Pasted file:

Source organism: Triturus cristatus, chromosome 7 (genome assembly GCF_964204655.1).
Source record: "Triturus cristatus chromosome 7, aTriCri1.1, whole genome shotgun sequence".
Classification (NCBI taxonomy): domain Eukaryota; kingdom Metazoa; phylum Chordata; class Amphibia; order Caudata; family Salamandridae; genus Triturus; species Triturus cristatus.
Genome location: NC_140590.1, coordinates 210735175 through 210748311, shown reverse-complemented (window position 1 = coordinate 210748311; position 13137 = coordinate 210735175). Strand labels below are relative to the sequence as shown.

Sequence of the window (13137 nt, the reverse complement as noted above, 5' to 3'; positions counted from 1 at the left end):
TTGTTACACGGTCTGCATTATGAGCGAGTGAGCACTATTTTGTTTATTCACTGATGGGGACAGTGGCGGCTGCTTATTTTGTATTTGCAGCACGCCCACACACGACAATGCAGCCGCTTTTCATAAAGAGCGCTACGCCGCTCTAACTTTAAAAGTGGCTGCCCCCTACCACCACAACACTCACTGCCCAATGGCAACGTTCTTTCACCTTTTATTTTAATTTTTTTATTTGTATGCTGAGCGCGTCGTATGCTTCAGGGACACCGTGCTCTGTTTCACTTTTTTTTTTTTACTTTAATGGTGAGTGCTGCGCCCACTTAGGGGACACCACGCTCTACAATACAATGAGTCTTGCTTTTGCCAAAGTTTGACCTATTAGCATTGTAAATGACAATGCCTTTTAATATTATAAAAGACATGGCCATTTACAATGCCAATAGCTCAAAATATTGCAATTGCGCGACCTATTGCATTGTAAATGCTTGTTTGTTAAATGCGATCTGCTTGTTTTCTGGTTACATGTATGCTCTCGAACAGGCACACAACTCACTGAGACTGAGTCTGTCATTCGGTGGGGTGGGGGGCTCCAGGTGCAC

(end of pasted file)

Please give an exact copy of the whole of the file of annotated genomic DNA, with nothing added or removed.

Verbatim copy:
Source organism: Triturus cristatus, chromosome 7 (genome assembly GCF_964204655.1).
Source record: "Triturus cristatus chromosome 7, aTriCri1.1, whole genome shotgun sequence".
Classification (NCBI taxonomy): domain Eukaryota; kingdom Metazoa; phylum Chordata; class Amphibia; order Caudata; family Salamandridae; genus Triturus; species Triturus cristatus.
Genome location: NC_140590.1, coordinates 210735175 through 210748311, shown reverse-complemented (window position 1 = coordinate 210748311; position 13137 = coordinate 210735175). Strand labels below are relative to the sequence as shown.

Sequence of the window (13137 nt, the reverse complement as noted above, 5' to 3'; positions counted from 1 at the left end):
TTGTTACACGGTCTGCATTATGAGCGAGTGAGCACTATTTTGTTTATTCACTGATGGGGACAGTGGCGGCTGCTTATTTTGTATTTGCAGCACGCCCACACACGACAATGCAGCCGCTTTTCATAAAGAGCGCTACGCCGCTCTAACTTTAAAAGTGGCTGCCCCCTACCACCACAACACTCACTGCCCAATGGCAACGTTCTTTCACCTTTTATTTTAATTTTTTTATTTGTATGCTGAGCGCGTCGTATGCTTCAGGGACACCGTGCTCTGTTTCACTTTTTTTTTTTTACTTTAATGGTGAGTGCTGCGCCCACTTAGGGGACACCACGCTCTACAATACAATGAGTCTTGCTTTTGCCAAAGTTTGACCTATTAGCATTGTAAATGACAATGCCTTTTAATATTATAAAAGACATGGCCATTTACAATGCCAATAGCTCAAAATATTGCAATTGCGCGACCTATTGCATTGTAAATGCTTGTTTGTTAAATGCGATCTGCTTGTTTTCTGGTTACATGTATGCTCTCGAACAGGCACACAACTCACTGAGACTGAGTCTGTCATTCGGTGGGGTGGGGGGCTCCAGGTGCAC